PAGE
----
Many Selves, or None

July 10, 2012  •  1 Comment

 

About four years ago, I wrote the following entry in the blog on my old website. It's very relevant to last week's entry about compassion, and I don't think that I can explain the self any better than I did before, so I decided to repeat the entry here. What I didn't write before was how mind-blowing it was to come to the realizations I describe. This was the most powerful meditation experience I have ever had outside of a silent retreat. Recognizing the self as I describe below led to two weeks of ecstatic experience and forever changed my understanding.

In the future, as I continue with the practice of compassion suggested by my teachers, I'll explain how the ideas of self and compassion are so intimately intertwined, and why understanding the self in this way is so important.

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Yesterday, I went for a day hike at Great Falls National Park, and as often happens when I go hiking, I found my mind wandering as I walked, thinking about how my life has turned out and how I got here. My thoughts turned to planning how I'd like my life to go in the future, becoming rather philosophical in the process. I, of course, wanted my attention to be fully present where I was at the moment―in the woods, walking, seeing the plants and animals, hearing the birds and the water of the river. . . that is, after all, my meditation practice. And for good reason―paying attention in the present means being fully engaged with life. Why even go hiking if your mind and attention are elsewhere?

But my mind and attention were elsewhere. I had become "Hiking-Philosopher Hal." Since meditation practice is not about controlling one's mind and thoughts, but rather noticing what is here now and paying attention to that, instead of getting lost in the thinking and philosophizing, I looked at this idea of Hiking-Philosopher Hal.

I turned onto the Swamp Trail, and came upon the beautiful scene above [oops . . . I don't have the photo on this website--picture a forest scene with ferns covering the ground], so I naturally wanted to get some pictures of it. After I spent twenty minutes or so taking pictures, I realized that the whole time, my attention had been on composition, light, photographic technique, how and where I might show the images I was capturing. I was no longer Hiking-Philosopher Hal, but had become "Photographer Hal."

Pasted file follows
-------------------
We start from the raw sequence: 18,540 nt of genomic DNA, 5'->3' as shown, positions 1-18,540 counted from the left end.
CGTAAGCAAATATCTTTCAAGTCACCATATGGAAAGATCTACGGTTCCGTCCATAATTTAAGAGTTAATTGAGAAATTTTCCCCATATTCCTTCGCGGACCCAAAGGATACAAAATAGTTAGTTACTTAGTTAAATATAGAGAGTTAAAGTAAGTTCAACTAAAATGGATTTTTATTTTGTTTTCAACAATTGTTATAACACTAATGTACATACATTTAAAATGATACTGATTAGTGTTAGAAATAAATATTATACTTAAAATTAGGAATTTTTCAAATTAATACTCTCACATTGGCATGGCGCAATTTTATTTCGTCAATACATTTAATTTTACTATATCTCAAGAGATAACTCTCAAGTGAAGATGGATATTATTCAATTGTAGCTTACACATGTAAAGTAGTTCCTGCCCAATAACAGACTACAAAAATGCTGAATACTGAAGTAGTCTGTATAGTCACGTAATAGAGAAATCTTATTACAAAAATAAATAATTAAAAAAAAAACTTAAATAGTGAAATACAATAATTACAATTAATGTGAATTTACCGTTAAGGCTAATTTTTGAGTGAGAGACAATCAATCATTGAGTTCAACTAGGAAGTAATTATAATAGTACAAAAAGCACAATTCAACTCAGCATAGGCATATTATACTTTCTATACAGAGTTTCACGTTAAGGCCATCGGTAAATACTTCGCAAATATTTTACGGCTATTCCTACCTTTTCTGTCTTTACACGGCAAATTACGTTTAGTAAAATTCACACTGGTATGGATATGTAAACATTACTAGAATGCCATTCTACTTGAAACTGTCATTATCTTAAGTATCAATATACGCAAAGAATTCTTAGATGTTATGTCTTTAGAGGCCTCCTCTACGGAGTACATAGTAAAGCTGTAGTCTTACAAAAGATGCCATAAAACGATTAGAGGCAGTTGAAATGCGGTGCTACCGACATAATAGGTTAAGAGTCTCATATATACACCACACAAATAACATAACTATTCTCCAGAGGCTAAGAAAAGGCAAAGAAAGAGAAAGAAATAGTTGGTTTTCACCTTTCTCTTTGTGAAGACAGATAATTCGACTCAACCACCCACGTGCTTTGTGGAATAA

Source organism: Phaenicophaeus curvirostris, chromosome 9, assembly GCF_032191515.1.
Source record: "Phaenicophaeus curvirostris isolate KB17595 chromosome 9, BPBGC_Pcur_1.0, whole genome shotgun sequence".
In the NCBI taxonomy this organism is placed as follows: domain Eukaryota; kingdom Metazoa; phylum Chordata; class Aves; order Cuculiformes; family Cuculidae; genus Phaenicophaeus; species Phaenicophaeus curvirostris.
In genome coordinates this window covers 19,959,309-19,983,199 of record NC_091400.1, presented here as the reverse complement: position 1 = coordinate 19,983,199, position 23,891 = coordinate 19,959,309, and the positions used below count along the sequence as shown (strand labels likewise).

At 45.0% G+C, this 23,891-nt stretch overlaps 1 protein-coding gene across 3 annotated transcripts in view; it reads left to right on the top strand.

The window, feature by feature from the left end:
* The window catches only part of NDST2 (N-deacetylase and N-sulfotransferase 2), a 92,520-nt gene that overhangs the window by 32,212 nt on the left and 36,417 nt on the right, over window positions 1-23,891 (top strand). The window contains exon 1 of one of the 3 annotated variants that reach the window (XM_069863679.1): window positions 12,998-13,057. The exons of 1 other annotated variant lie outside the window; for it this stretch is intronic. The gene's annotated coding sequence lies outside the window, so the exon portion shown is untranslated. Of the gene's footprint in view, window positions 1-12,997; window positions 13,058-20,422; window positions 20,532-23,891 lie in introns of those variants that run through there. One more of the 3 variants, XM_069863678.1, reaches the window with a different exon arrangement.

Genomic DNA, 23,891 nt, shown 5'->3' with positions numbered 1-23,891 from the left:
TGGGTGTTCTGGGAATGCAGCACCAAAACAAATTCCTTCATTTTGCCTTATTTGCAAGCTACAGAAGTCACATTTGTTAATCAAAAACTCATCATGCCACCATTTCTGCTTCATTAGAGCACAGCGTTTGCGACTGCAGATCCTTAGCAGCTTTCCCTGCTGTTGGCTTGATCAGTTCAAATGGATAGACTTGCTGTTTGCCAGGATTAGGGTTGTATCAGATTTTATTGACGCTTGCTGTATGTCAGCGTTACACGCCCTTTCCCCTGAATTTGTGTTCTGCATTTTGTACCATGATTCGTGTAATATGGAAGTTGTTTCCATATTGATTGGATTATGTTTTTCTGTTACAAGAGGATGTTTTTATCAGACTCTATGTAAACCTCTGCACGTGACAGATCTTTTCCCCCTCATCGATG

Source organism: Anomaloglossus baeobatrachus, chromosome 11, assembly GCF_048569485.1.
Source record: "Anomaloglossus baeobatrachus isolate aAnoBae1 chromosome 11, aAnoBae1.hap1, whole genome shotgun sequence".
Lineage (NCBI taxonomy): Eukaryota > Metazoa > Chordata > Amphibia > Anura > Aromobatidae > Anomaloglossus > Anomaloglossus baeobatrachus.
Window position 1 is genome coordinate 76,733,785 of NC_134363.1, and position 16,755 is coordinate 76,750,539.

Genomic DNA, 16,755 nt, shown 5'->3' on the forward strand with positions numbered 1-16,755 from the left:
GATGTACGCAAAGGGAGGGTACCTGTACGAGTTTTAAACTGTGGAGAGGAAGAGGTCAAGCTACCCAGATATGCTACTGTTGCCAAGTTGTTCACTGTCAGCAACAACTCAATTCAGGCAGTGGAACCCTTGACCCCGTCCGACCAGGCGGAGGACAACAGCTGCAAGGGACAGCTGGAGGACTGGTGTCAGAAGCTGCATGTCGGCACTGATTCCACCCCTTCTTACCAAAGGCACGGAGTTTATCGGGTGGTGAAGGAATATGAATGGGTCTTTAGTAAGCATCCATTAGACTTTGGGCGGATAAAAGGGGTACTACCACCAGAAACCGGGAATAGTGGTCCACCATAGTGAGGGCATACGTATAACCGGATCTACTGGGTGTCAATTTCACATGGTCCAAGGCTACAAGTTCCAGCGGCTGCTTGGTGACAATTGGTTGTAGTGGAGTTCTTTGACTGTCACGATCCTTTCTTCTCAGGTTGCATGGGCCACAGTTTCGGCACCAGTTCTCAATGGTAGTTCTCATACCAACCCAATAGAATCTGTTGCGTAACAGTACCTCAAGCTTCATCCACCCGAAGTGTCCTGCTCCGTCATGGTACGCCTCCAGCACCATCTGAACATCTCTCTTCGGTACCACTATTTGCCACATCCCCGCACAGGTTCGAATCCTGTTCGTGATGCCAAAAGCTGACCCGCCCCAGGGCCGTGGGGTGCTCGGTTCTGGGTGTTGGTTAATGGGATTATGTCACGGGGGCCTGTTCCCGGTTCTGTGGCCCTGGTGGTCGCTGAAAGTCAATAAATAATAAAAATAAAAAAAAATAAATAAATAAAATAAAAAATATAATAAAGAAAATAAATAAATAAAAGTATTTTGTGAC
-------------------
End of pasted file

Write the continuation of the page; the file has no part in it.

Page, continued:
I looked at the other "Hals" that I become at various times in my life. At work, I am Patent Examiner Hal, scrutinizing patent applications and often feeling annoyed and dismayed at the garbage that people try to get patents for. As I write this, I am Pastor Hal, relating what I’ve found through my meditation practice and trying to convey spiritual teachings. And there are too many more to list: Chef Hal, Weightlifter Hal, Contra Dancer Hal. . . pick a situation, activity, location, or person to engage with and a different Hal arises.

When I leave work and go hiking, what happens to Patent Examiner Hal? When I stop walking and take pictures, what happens to Hiking-Philosopher Hal? When I come home and write in my web journal, what happens to Photographer Hal? And when I finish updating my website and go to work, what happens to Pastor Hal? Which of these Hals is the true self? Or is the self something that lies beneath all of them?

To ask which is the true self is to misunderstand the nature of self. To look for the true self that underlies these selves is also to misunderstand the nature of self. If we look at all the different selves that we become in different places, times, and situations, what we see is that a self exists only in relation to other--to other people, things, space, and time. As these change, the self changes. From moment to moment, one self dissipates and a different self arises. Hard as we may try to look for it, we can find no permanent, unchanging self, no essence that we can point to and say, "this is who I really am."

So this is the nature of self: the self is no more than a collection of thoughts, feelings, ideas, and relationships in the present moment. What is the "true self"? All of the selves are true. I may prefer to be Pastor Hal over Patent Examiner Hal, but neither is more real, valid, true, or spiritual than the other. I may spend more time being Photographer Hal than Pastor Hal, but neither is the permanent, unchanging essence of who I am.

This is all very difficult for us to accept. We believe that there is some part of us that is our true essence. We want something to be constant, or at least continuous, in the relationships we call "self." We hope for a self that transcends the ever changing, impermanent world. Most of all, we want there to be some part of us that is permanent, that does not dissipate as the selves change, that does not die when the body dies. But this is not what the self is.


Comments

Joanne Schnee(non-registered)
You have put ideas, that are very hard to convey and share, into words that resonate with me. Thank you.
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